irrelevant to the algorithm.

The algorithm doesn't know anything about the source of the sequence,
and cannot modify a container that might have been the source of the
sequence that was passed to it. But because it rearranges elements, you
can use the end iterator that it returns to tell you where the remaining
elements are in your container: they're the ones from the end iterator
returned by the algorithm to the actual end of the container. So you
erase 'em if that's appropriate.

If I haven't made too many typos, try this:

int data[] = { 1, 2, 3, 4, 5, 6, 7 }

struct is_odd
{
bool operator()(int val)
{
return val & 1;
}
};

int main()
{
int *begin = data;
int *end = data + sizeof(data) / sizeof(*data);

std::cout << "Original sequence: ";
std::copy(begin, end, std:stream_iterator<int>(std::cout, " ");
std::cout << '\n';

int *new_end = std::remove_if(begin, end, is_odd());
// nothing to erase, 'cause the container's size is fixed

std::cout << "Modified sequence: ";
std::copy(begin, new_end, std:stream_iterator<int>(std::cout, " ");
std::cout << '\n';

std::cout << "Original container: ";
std::copy(begin, end, std:stream_iterator<int>(std::cout, " ");
std::cout << '\n';

return 0;
}

Now modify it to use a vector<int> instead of an array.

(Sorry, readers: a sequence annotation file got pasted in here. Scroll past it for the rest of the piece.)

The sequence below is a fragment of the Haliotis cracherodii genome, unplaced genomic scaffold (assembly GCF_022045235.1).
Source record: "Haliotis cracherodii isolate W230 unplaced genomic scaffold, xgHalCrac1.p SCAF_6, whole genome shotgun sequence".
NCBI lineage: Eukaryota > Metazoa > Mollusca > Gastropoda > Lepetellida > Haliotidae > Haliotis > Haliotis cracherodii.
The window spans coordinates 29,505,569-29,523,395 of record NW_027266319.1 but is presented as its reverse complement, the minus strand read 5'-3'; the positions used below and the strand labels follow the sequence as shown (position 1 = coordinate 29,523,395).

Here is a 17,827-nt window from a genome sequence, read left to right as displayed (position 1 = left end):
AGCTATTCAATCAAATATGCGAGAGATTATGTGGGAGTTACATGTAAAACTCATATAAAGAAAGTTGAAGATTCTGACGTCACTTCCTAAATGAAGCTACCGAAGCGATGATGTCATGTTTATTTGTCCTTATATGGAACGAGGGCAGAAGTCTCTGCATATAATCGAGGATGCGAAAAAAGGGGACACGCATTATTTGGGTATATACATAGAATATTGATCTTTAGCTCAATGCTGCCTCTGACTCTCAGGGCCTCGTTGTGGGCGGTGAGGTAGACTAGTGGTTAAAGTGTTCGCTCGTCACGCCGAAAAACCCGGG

--

Pete Becker
Dinkumware, Ltd. (http://www.dinkumware.com)
 
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Piotr
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      01-19-2006
Thanks.
But why I don't need to do that for list?

 
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Thomas Tutone
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      01-19-2006
Piotr wrote:
> Thanks.
> But why I don't need to do that for list?


Well, to quote your example (assume vec is a std::vector and list is a
std::list):

bool badValue(int x);

vec.erase(std::remove_if(vec.begin(),
vec.end(),
badValue), vec.end());

list.remove_if(badValue);

In the vector example, you are using an algorithm, std::remove_if. In
the list example, you are using a std::list member function,
std::list::remove_if. The algorithm does not erase the removed
elements. The list member function does erase the removed elements.